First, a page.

If you watched the first democratic presidential debate, one point of differentiation between candidates you might have seen was their positions on whether or not to reinstate Glass-Steagall. But what exactly is Glass-Steagall, and why was it originally instated?
To find out we go back to the Great Depression when the law was passed. The Glass-Steagall Act of 1933 was passed by FDR in an attempt to reign in the risky activities being taken by banks at the time that led to the 1929 stock market crash and the Great Depression. Its main function was to disallow financial institutions from participating in both commercial banking and investment banking. Commercial banking refers to banks where the average individual citizen makes deposits, such as Wells Fargo, or PNC Bank, whereas investment banking refers to institutions such as Goldman Sachs that invest in stocks and bonds on capital and money markets.
This legislation remained in place for 66 years, until former President Bill Clinton signed the Gramm-Leach-Bliley Act of 1999, which repealed Glass-Steagall, allowing commercial and investment banks to merge. This act explains why you now see so-called “too big to fail” banks, such as JP Morgan Chase, Citigroup, and Bank of America, which accepts deposits from and provides loans to individuals, but also participates in riskier market investment activities.
Some democratic presidential candidates, namely Vermont Senator Bernie Sanders, and former Maryland Governor Martin O’Malley, are now arguing that Glass-Steagall be reinstated, arguing that its repeal played a significant role in the 2008 financial crisis and recession that followed. Former Secretary of State Hilary Clinton has stated that she would not attempt to reinstate Glass-Steagall if elected president.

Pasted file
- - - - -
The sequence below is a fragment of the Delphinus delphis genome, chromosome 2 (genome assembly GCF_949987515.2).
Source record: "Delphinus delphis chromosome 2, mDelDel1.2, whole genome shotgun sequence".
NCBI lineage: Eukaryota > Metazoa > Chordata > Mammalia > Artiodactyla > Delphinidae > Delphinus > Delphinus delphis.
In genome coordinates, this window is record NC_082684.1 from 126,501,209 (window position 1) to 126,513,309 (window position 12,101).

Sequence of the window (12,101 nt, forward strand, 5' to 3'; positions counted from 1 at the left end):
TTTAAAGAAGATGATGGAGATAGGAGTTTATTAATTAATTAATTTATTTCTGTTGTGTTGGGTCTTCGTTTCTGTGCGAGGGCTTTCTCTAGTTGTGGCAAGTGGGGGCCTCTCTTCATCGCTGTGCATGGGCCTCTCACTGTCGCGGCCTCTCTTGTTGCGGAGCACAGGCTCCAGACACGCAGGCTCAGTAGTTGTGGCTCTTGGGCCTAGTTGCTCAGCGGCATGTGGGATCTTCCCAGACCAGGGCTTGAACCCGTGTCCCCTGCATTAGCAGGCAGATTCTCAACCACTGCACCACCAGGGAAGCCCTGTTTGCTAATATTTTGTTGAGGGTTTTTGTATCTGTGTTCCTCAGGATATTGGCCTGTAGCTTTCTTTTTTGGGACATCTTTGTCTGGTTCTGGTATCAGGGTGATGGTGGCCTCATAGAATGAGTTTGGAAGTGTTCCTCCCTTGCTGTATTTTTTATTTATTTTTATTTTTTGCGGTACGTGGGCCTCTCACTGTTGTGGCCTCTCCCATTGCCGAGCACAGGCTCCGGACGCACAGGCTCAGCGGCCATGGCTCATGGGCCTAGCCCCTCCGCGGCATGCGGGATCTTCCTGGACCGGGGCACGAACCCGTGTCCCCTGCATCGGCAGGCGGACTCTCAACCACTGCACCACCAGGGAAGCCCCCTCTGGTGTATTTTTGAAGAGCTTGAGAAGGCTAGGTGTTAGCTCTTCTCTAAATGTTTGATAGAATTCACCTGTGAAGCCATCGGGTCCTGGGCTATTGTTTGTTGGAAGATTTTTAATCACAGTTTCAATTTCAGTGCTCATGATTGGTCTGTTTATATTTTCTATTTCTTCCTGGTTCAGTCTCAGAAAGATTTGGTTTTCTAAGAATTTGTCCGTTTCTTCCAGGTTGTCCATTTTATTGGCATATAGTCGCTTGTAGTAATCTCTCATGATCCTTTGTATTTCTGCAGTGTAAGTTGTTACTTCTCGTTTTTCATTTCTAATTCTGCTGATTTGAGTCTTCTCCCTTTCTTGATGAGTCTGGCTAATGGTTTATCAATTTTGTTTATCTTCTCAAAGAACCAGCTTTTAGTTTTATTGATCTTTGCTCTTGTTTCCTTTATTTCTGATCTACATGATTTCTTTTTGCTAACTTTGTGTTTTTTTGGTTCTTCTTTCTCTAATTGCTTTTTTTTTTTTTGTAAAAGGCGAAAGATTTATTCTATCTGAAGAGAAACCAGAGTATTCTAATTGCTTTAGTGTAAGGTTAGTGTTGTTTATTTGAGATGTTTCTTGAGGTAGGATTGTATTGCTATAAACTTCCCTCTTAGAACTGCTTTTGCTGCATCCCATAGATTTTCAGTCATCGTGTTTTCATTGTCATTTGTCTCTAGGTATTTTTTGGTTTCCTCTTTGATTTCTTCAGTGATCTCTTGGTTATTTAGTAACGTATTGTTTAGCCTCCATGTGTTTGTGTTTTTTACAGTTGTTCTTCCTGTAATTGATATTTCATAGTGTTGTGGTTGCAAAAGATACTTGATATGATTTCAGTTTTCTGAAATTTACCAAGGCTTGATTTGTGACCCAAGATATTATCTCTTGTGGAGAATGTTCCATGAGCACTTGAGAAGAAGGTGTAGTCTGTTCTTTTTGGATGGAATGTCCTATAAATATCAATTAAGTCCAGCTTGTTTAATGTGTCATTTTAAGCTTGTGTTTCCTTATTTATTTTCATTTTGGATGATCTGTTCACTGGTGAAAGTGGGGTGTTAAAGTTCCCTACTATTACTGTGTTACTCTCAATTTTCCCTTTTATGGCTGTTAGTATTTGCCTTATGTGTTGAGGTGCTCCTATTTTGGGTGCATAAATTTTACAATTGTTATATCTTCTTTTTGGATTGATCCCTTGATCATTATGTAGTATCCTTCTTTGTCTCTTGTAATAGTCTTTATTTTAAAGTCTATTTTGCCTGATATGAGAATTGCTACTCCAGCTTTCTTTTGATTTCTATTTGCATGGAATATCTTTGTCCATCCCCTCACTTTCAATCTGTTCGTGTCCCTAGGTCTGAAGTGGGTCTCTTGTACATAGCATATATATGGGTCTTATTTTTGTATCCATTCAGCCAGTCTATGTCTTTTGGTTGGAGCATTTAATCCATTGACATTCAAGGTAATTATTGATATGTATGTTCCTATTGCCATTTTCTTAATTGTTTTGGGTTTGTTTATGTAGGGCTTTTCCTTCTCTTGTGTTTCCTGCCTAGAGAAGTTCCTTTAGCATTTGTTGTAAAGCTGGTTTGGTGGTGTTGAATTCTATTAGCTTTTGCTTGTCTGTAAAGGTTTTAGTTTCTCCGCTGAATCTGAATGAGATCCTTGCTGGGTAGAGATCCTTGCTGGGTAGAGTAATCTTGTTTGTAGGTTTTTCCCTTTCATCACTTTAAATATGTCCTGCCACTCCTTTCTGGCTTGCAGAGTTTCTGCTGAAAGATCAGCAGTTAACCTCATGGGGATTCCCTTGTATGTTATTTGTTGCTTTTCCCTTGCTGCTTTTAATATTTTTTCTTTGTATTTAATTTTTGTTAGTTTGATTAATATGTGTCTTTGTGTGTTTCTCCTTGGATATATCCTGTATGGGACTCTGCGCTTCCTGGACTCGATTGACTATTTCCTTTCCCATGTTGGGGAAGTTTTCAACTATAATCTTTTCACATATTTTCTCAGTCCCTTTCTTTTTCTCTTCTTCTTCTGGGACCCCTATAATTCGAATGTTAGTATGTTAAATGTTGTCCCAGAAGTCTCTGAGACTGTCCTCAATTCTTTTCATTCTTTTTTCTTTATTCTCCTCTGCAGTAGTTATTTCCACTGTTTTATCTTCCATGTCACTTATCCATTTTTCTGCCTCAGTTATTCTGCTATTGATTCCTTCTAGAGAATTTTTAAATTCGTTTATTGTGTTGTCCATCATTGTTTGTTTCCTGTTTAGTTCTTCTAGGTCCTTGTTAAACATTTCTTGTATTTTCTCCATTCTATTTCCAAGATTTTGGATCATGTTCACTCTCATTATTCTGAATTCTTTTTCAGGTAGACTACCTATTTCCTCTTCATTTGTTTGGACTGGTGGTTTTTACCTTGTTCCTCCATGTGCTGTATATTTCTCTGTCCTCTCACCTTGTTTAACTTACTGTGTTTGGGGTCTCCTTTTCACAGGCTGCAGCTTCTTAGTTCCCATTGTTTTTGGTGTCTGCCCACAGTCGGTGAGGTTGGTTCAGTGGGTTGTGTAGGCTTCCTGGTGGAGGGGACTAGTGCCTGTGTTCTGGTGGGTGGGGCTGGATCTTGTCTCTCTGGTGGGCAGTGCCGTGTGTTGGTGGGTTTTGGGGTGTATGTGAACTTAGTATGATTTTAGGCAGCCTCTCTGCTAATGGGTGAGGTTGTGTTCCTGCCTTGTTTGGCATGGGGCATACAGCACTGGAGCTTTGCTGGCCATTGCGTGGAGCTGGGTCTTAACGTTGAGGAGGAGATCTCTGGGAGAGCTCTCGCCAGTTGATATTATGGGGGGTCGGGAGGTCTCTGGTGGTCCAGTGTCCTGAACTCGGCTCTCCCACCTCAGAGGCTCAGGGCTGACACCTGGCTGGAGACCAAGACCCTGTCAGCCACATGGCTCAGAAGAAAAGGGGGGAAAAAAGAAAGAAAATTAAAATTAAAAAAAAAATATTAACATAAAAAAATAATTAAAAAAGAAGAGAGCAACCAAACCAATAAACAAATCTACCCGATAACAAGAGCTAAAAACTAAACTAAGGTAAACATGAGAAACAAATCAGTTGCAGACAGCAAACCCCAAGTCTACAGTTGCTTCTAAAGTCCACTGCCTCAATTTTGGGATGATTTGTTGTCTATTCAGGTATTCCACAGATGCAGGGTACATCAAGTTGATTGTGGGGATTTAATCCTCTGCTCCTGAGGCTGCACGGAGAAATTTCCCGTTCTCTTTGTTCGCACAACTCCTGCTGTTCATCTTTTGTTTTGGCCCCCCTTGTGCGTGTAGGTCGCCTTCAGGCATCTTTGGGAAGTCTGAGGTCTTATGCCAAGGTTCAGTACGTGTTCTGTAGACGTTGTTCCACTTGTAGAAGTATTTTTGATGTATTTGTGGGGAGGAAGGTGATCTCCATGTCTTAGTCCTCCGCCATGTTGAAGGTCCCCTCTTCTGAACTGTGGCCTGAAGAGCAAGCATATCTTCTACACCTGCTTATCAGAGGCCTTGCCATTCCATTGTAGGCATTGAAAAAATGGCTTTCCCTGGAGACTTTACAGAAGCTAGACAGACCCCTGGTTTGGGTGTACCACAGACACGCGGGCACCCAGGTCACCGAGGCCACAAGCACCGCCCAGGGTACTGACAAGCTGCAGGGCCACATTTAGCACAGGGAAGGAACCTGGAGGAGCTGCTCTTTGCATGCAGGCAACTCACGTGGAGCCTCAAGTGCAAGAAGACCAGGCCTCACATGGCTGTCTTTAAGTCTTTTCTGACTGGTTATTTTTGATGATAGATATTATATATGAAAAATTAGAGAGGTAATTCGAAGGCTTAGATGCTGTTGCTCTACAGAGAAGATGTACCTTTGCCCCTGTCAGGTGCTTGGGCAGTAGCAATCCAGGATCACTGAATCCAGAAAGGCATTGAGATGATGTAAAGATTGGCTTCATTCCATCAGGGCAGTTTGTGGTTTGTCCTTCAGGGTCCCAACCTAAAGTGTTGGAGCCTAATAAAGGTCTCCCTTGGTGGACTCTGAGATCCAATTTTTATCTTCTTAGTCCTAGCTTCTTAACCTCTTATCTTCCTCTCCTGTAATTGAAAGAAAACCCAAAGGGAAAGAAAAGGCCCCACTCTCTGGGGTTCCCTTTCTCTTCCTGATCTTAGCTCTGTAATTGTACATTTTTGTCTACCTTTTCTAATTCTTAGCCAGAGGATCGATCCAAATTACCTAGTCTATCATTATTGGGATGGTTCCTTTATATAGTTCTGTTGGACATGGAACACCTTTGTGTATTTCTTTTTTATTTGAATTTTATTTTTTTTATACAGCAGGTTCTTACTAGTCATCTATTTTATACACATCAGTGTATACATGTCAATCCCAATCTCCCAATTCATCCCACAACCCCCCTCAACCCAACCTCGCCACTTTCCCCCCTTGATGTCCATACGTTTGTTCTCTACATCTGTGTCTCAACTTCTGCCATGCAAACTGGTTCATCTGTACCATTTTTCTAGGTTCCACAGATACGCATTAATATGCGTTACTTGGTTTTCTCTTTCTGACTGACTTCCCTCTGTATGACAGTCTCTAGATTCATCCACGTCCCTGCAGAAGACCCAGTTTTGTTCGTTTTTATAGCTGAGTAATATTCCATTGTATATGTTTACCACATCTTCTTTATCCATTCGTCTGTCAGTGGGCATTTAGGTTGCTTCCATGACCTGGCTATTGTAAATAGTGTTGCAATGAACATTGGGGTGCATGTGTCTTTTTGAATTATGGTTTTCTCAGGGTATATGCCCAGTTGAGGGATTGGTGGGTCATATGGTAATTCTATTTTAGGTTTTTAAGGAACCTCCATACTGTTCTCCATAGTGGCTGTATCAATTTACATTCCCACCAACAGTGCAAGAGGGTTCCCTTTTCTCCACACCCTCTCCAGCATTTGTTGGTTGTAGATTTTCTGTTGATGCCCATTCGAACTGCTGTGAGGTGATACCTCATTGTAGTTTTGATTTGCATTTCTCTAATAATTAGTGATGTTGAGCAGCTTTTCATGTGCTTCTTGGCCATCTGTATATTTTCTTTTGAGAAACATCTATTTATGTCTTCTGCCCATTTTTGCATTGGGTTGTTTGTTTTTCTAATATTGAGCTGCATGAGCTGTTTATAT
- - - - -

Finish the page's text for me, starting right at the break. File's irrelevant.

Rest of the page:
The biggest argument currently being made for Glass-Steagall is that megabanks such as JP Morgan Chase had grown so large by the recession that they needed taxpayer bailouts in order to stabilize the economy.
So did the repeal of Glass-Steagall lead to the recession, and would it conceivably prevent another one? Honestly, it is hard to tell, as there were so many other factors that contributed to the crisis. Mainly it was the failure of mortgage-backed securities that caused banks to fail and the economy to spiral out of control. A piece of legislation that is easier to link to the mortgage crisis is the Commodity Futures Modernization Act of 2000, which was also passed by Bill Clinton. The bill prevented the SEC and Commodity Futures Trade Commission from regulating credit default swaps and financial derivative tools, which mortgage-backed securities are a type of.
It is also important to remember that “too big to fail” mega-banks weren’t the sole players in causing the financial collapse. Many investment banks, such as Lehman Brothers and Goldman Sachs, were influential in the collapse, along with non-banking institutions such as AIG (insurance company), which participated in risky shadow banking activities.
If there is any point I’d like to make in closing, it is that many different factors played a role in the economic troubles the 2008 recession caused, some of those factors being more obvious than others. There is not necessarily a clear answer as to whether Glass-Steagall should be reinstated, and whether it would do anything to help prevent another crisis. Nevertheless, the Glass-Steagall debate has reminded the American public that stricter trading regulations may be helpful. The merits of Glass-Steagall will mostly likely continue to be debated going forward, but it is important to remember that there are many other regulatory measures that should also be discussed.